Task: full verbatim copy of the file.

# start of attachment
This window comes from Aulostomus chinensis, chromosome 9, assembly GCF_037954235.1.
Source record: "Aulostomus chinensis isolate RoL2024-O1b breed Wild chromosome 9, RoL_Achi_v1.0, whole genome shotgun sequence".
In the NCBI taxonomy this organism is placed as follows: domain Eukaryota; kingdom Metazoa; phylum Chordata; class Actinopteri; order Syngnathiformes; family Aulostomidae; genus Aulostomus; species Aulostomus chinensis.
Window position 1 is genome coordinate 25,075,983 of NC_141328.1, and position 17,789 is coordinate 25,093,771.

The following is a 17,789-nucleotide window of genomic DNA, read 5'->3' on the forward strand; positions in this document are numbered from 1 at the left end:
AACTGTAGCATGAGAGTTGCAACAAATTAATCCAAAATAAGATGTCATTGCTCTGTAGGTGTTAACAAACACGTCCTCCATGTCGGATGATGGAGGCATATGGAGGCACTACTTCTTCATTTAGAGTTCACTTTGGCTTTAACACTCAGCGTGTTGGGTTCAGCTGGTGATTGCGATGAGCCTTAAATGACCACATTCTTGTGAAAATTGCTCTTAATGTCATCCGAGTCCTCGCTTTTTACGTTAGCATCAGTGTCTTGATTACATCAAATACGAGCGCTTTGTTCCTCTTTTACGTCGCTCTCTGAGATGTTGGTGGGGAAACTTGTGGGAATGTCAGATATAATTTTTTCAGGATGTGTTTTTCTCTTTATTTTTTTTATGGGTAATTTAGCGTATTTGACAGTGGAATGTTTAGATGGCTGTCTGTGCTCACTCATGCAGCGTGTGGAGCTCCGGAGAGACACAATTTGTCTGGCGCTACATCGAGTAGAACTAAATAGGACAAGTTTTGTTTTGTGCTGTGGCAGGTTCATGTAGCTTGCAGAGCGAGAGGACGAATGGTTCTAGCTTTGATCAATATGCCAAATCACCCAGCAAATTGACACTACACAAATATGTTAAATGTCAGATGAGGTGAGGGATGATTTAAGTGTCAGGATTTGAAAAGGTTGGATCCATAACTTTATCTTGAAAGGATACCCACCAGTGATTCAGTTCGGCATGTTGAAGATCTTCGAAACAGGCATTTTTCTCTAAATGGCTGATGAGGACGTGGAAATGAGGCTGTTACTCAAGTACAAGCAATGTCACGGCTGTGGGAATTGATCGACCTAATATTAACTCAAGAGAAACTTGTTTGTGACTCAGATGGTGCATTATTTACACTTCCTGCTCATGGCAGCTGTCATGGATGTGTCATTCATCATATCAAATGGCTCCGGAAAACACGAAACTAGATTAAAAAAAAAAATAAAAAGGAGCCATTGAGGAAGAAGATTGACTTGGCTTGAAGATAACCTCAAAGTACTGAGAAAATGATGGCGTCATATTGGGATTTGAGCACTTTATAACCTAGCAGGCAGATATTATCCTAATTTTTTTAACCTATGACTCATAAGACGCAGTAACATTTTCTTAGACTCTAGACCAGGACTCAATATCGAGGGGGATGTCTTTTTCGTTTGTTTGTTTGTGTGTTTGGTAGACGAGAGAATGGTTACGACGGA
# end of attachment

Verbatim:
This window comes from Aulostomus chinensis, chromosome 9, assembly GCF_037954235.1.
Source record: "Aulostomus chinensis isolate RoL2024-O1b breed Wild chromosome 9, RoL_Achi_v1.0, whole genome shotgun sequence".
In the NCBI taxonomy this organism is placed as follows: domain Eukaryota; kingdom Metazoa; phylum Chordata; class Actinopteri; order Syngnathiformes; family Aulostomidae; genus Aulostomus; species Aulostomus chinensis.
Window position 1 is genome coordinate 25,075,983 of NC_141328.1, and position 17,789 is coordinate 25,093,771.

The following is a 17,789-nucleotide window of genomic DNA, read 5'->3' on the forward strand; positions in this document are numbered from 1 at the left end:
AACTGTAGCATGAGAGTTGCAACAAATTAATCCAAAATAAGATGTCATTGCTCTGTAGGTGTTAACAAACACGTCCTCCATGTCGGATGATGGAGGCATATGGAGGCACTACTTCTTCATTTAGAGTTCACTTTGGCTTTAACACTCAGCGTGTTGGGTTCAGCTGGTGATTGCGATGAGCCTTAAATGACCACATTCTTGTGAAAATTGCTCTTAATGTCATCCGAGTCCTCGCTTTTTACGTTAGCATCAGTGTCTTGATTACATCAAATACGAGCGCTTTGTTCCTCTTTTACGTCGCTCTCTGAGATGTTGGTGGGGAAACTTGTGGGAATGTCAGATATAATTTTTTCAGGATGTGTTTTTCTCTTTATTTTTTTTATGGGTAATTTAGCGTATTTGACAGTGGAATGTTTAGATGGCTGTCTGTGCTCACTCATGCAGCGTGTGGAGCTCCGGAGAGACACAATTTGTCTGGCGCTACATCGAGTAGAACTAAATAGGACAAGTTTTGTTTTGTGCTGTGGCAGGTTCATGTAGCTTGCAGAGCGAGAGGACGAATGGTTCTAGCTTTGATCAATATGCCAAATCACCCAGCAAATTGACACTACACAAATATGTTAAATGTCAGATGAGGTGAGGGATGATTTAAGTGTCAGGATTTGAAAAGGTTGGATCCATAACTTTATCTTGAAAGGATACCCACCAGTGATTCAGTTCGGCATGTTGAAGATCTTCGAAACAGGCATTTTTCTCTAAATGGCTGATGAGGACGTGGAAATGAGGCTGTTACTCAAGTACAAGCAATGTCACGGCTGTGGGAATTGATCGACCTAATATTAACTCAAGAGAAACTTGTTTGTGACTCAGATGGTGCATTATTTACACTTCCTGCTCATGGCAGCTGTCATGGATGTGTCATTCATCATATCAAATGGCTCCGGAAAACACGAAACTAGATTAAAAAAAAAAATAAAAAGGAGCCATTGAGGAAGAAGATTGACTTGGCTTGAAGATAACCTCAAAGTACTGAGAAAATGATGGCGTCATATTGGGATTTGAGCACTTTATAACCTAGCAGGCAGATATTATCCTAATTTTTTTAACCTATGACTCATAAGACGCAGTAACATTTTCTTAGACTCTAGACCAGGACTCAATATCGAGGGGGATGTCTTTTTCGTTTGTTTGTTTGTGTGTTTGGTAGACGAGAGAATGGTTACGACGGA